I was also looking at a new shower curtain (we would need two) in
my Avon catalogue and they too are pretty expensive. The Avon curtain was really attractive with bright poppies and would cheer the bathrooms up terrifically. This one is $30 and includes a bath mat which we don't need. In the catalogue it looks brighter than this picture. I wonder??? We have plain green at the moment and I am bored with it. Had the curtains a long time now too.
Matt keeps asking if we can eat our Lindt gold bunnies now as it's April and I keep telling him he has to wait til Easter. They are sitting patiently on the shelf waiting for us to guzzle them. I do like Lindt chocolate. Actually at the moment we have two milk chocolate bunnies and Matt prefers dark chocolate but couldn't find one the other day. Shopping later today (Tuesday) so will have another look. Wouldn't be Easter to me without my Lindt bunny. In the UK it used to be Easter Eggs, large chocolate eggs with candies of some kind inside. Never seen them here. I claim deprivation because they were not available during most of my childhood due to WWII and once I had my first one, I wanted to gobble them all up plus sit them on a shelf to look at them. As things improved the eggs got so much prettier with flowers made of coloured chocolates and icing etc.
My earring backs finally turned up. Took long enough. I got a small packet. Having opened it I couldn't see anything and hiding at the bottom was a small plastic bag with the backs inside. It doesn't really look like 100 of them, but I am assuming that is the number. I sure as heck ain't gonna count them. I wondered why I had to wait so long. But maybe they only make them every so often. Staples just called with my printer ink. Got 25% off so worth getting two for free delivery as well.
This dessert came from an email entitled 50 Fantastic Easter Desserts. I ask you, who is going to work their way through 50 recipes for anything? This was the second.
Chocolate Orange Crepe Torte
This beautiful torte consists of layered crepes with a homemade orange cremeux and chocolate
1 cup (150 g) all-purpose flour
1 Tbs (12 g) granulated sugar
1 cup (250 mL) 2% milk
2 large eggs
3 Tbs (45 mL) vegetable oil
½ cup (125 mL) soda water
? cup (160 mL) 35% whipping cream
2 tsp (10 mL) finely grated orange zest
8 oz (240 g) white chocolate, chopped
¾ cup (175 mL) full-fat (minimum 10%) Greek yogurt
1 cup (250 mL) 35% whipping cream
2 tsp (10 mL) finely grated orange zest
7 oz (210 g) bittersweet chocolate, chopped
2-3 slices candied orange peel, for decoration
For the crepes, whisk the flour and sugar in a bowl and whisk in the milk, eggs and oil. Right before making the crepes, whisk in the soda water (the batter will be thin). This is enough for at least 8 crepes that are about 9-inches (23 cm) across.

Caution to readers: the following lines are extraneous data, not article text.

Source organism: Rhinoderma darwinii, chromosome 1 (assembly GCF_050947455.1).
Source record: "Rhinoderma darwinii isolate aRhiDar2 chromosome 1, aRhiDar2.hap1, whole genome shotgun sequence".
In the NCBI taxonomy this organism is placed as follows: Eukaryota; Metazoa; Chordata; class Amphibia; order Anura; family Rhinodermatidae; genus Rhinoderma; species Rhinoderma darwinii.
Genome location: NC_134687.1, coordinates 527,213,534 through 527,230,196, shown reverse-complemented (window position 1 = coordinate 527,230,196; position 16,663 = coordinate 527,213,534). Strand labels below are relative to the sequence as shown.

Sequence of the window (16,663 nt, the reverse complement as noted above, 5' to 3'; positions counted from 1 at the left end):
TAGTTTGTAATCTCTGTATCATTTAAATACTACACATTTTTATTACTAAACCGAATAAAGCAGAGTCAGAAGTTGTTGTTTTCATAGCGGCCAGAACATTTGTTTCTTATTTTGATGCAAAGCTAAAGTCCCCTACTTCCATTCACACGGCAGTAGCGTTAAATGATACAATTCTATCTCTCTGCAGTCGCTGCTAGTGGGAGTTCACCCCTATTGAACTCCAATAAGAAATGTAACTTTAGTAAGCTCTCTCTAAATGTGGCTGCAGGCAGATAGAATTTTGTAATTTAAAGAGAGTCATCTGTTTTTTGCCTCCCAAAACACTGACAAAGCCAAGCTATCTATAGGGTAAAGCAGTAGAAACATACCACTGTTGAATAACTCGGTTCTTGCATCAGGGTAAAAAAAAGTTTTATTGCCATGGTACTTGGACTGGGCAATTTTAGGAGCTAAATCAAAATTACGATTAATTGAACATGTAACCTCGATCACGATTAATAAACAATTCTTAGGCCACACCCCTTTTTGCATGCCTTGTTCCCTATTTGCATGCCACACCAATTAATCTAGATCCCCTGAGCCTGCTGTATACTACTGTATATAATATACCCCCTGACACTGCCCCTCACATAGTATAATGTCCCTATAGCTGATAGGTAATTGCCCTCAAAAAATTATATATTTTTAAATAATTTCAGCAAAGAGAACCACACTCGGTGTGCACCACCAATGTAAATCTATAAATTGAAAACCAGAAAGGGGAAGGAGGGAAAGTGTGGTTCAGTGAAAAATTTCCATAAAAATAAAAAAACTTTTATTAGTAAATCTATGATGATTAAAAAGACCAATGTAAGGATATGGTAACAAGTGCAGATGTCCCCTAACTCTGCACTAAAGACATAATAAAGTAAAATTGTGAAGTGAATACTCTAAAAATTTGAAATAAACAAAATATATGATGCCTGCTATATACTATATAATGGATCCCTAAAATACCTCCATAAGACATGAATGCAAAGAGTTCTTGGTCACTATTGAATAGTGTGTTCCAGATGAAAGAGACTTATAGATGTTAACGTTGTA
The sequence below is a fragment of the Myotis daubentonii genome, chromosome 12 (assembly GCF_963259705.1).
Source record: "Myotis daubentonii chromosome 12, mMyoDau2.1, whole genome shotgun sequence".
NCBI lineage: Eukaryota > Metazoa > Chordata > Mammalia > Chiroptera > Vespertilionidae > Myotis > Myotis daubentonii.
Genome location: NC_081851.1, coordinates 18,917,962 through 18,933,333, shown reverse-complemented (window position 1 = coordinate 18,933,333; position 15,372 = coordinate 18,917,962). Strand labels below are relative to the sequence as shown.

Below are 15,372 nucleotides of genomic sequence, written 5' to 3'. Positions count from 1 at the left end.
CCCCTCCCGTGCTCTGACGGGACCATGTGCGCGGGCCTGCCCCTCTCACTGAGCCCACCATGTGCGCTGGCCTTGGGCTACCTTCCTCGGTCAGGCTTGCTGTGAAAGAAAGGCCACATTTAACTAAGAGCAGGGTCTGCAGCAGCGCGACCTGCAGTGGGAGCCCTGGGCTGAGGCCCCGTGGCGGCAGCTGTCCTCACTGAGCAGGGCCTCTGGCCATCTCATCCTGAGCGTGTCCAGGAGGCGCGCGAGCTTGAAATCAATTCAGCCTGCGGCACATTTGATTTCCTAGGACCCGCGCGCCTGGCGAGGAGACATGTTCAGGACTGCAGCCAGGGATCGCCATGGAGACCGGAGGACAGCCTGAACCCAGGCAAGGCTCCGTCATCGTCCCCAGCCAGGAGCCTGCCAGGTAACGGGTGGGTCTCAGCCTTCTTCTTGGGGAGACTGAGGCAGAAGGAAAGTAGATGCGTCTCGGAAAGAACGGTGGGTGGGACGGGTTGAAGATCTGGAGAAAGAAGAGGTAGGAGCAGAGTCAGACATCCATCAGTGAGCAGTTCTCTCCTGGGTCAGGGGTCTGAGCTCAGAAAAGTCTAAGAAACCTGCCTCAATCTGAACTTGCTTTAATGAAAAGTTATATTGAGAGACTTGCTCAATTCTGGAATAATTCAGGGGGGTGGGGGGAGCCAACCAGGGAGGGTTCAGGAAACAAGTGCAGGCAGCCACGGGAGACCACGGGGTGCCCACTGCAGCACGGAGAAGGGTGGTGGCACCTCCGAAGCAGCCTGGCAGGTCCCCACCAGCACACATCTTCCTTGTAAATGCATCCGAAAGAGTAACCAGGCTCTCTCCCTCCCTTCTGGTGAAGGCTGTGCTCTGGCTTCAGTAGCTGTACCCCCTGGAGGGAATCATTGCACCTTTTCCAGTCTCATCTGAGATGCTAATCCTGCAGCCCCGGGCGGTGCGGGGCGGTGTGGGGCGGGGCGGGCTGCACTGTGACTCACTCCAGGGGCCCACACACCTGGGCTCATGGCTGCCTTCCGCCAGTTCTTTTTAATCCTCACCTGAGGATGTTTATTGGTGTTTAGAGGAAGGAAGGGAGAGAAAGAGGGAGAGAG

Heat a crepe pan or non-stick skillet on medium heat and grease lightly. Ladle a little batter onto the centre of the pan swirling it so that the batter covers the pan in an even layer in a circle. Return the pan to the heat and cook it until the top surface of the batter appears dry (matte). You may find that you have to fiddle with the temperature and the amount of batter to find “just right”. Gently lift and flip the crepe over, cooking it just 30 seconds more. Remove this to a parchment-lined baking tray and continue with the remaining batter, greasing the pan lightly after each crepe. After the crepes have cooled, they can be stacked on top of each other and wrapped in plastic wrap. If using the crepes on the same day, leave them at room temperature and if making them ahead, freeze them and thaw on the counter when needed.
To make the cremeux, heat the cream with the orange zest in a small saucepan over medium heat until it just begins to show signs of simmering. Pour the hot cream over the white chocolate in a bowl, let sit a few seconds and stir gently until the mixture is smooth. Whisk in the Greek yoghurt and chill for at least 2 hours until set – the cremeux will be of a spreadable consistency.
To make the ganache, heat the cream with the orange zest in a small saucepan over medium heat until it just begins to show signs of simmering. Pour the hot cream of the semisweet chocolate in a bowl, let sit a few seconds and stir gently until the mixture is smooth. Set aside to cool to room temperature, if still too fluid when you are ready to assemble, you can chill the ganache for 30-40 minutes to set it to a spreadable consistency.
To assemble the crepe torte, trim the crepes so that they are tidy circles about 8-inches (20 cm) across (you can use a tart ring or an inverted bowl to trace and trim.
Place a crepe on a plate and spread a generous layer of cremeux over the crepe extending almost to the edges. Top this with a crepe and now gently spread a layer of ganache evenly over this crepe. Repeat this process, alternating between cremeux and ganache, so that you finish with a layer of ganache on top of the crepe torte. Chill the torte for at least an hour before serving and arrange 2-3 candied orange slices on top of the torte before serving.
Author: Anna Olson
Have a great day